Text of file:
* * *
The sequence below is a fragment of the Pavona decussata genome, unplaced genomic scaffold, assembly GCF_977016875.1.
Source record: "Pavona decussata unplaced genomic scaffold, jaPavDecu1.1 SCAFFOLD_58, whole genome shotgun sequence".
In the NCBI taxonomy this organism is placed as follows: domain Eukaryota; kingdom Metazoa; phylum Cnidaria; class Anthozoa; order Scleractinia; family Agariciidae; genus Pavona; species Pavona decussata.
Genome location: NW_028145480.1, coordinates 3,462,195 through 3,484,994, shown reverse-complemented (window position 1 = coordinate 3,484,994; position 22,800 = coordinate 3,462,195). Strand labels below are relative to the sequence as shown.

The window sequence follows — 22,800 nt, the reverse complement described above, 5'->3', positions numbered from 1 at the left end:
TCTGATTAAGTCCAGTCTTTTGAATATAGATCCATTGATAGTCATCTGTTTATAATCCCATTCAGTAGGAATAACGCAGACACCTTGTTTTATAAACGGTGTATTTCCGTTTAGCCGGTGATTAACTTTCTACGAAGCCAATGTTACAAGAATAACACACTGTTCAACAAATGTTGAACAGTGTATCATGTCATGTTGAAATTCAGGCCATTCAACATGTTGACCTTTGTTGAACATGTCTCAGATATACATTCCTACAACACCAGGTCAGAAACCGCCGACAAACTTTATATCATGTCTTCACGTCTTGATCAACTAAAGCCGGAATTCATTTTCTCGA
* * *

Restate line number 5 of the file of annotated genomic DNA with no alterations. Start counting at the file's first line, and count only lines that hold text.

The window sequence follows — 22,800 nt, the reverse complement described above, 5'->3', positions numbered from 1 at the left end: